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Our Greatest American Poet

Discussion in 'Off Topic [BG]' started by buzzbass, Feb 22, 2008.


  1. Jared Lash

    Jared Lash Born under punches

    Aug 21, 2006
    Denver, CO
    The music, the lyrics and the whole vibe of "Astral Weeks" makes it pretty much a perfect album in my opinion.
     
  2. MakiSupaStar

    MakiSupaStar The Lowdown Diggler

    Apr 12, 2006
    Huntington Beach, CA
    Yeah, it's currently in my alarm clock cd player. I've been waking up to it for the past 2 months. It's actually pretty hard to stuff for me to play, not because of technical difficulty, but to be able to capture that weird, swinging, jammy kind of tempo (while remaining incredibly contemplative at the same time). Just a killer album. Unsung giant in my book.
     
  3. Bard2dbone

    Bard2dbone

    Aug 4, 2002
    Arlington TX
    Tom Russell is the best poet/songwriter possibly ever.

    For proof? Here's 'Gallo del Cielo'

    Carlos Saragosa left his home in Casas Grandes when the moon was full
    He had no money in his pocket, just a locket of his sister framed in Gold
    He headed for el Sueco, stole a rooster named Gallo Del Cielo
    Then he crossed the Rio Grande with that roosted nestled deep within his arm

    Galllo del Cielo was a warrior born in heaven so the legends say
    His wings they had been broken, he had one eye rolling crazy in his head
    He'd fought a hundred fights and the legends say that one night near El Sueco
    They fought Cielo seven times, seven times he left brave roosters dead

    Hola my Teresa I'm thinkin of you now in San Antonio
    I have 27 dollars and the good luck of your good luck of your picture framed in gold
    Tonight I'll put it all on the fighting spurs of Gallo Del Cielo
    Then I'll return to buy the land Pancho Villa stole from father long ago

    Outside of San Clara in the Onion fields of Paco Monte Verde
    The Pride of San Clara lay sleeping on a fancy bed of silk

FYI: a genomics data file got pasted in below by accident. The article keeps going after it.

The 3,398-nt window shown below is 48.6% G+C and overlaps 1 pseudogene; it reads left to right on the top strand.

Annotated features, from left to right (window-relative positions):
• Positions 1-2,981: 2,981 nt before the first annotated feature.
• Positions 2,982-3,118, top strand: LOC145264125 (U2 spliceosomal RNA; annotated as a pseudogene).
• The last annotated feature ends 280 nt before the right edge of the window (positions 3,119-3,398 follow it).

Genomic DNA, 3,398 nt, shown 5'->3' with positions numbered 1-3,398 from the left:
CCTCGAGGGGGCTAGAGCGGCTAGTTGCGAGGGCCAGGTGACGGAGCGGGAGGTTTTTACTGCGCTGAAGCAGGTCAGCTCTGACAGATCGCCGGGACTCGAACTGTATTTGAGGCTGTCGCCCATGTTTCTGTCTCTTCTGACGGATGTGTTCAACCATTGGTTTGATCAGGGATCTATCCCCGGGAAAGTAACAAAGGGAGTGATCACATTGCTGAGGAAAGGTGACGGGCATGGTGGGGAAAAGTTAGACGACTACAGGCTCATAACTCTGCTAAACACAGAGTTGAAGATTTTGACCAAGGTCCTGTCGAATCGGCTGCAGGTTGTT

Adn they laughed when Saragosa pulled the one-eyed Del Cielo from beneath his shirt
    But they cried when Saragosa waked away with a thousand dollar bill

    Hola my Teresa I'm thinkin of you now in Santa Barbara
    I have 27 dollars and the good luck of your good luck of your picture framed in gold
    Tonight I'll put it all on the fighting spurs of Gallo Del Cielo
    Then I'll return to buy the land Pancho Villa stole from father long ago

    Now the moon has gone to hiding and the lantern light spills shadows on the fighting sand
    A wicked black named Zorro faces Del Cielo in the sand
    And Carlos Saragosa fears the tiny crack that runs across his roosters beak
    And he fears that he has lost the 50,000 dollars riding on the fight

    Hola my Teresa I'm thinkin of you now in Santa Clara
    The money's on the table, I'm holding now your good luck framed in gold
    Everything we dream of is riding on the spurs of Del Cielo
    Then I'll return to buy the land Pancho Villa stole from father long ago

    The signal it was given and the roosters rose together far above the sand
    Gallo Del Cielo sunk a gaff into Zorro's shiny breast
    They were separated quickly but they rose and fought each other time and time again
    And the legends all agreed that Gallo Del Cielo fought the best

    But then the screams of Saragosa filled the night outside the town of Santa Clara
    As the beak of Del Cielo lay broken like a shell within his hand
    And they say that Saragosa screamed a curse upon the bones of Pancho Villa
    As Zorro rose up one more time and drove Del Cielo in the sand

    Hola my Teresa I'm thinkin of you now in San Francisco
    I have no money in my pocket I no longer have your good luck framed in gold
    I buried it last evening with the bones of my beloved Del Cielo
    I will not return to buy the land that Villa stole long ago

    Do the rivers still run muddy outside of my beloved Casas Grandes?
    Does the scar upon my brother's face turn red when he hears mention of my name?
    And do the people of El Sueco still curse the theft of Gallo Del Cielo?
    Tell my family not to worry, I will not return to cause them shame.


    My guitar player teases me that a typical example of one of my songs is six minutes long and someone dies at the end. Maybe I'm just trying to achieve what Tom Russell did with this.
     
  4. Baryonyx

    Baryonyx Banned

    Jul 11, 2005
    Marathon Man
    And despite that he still considers it his best song!

    But yes, Slip Slidin' Away has some amazing lyrics, especially the second verse about the wife.
     
  5. I'll put in a vote for Phil Ochs. Check out the lyrics to "Pleasures of the Harbor" or "Crucifixion".

    In "Miranda" (my favorite song of his, cos he sounded like he was having such fun with the words) he rhymes "agreement" with "cement." Now that took chutzpah....

    Her name's Miranda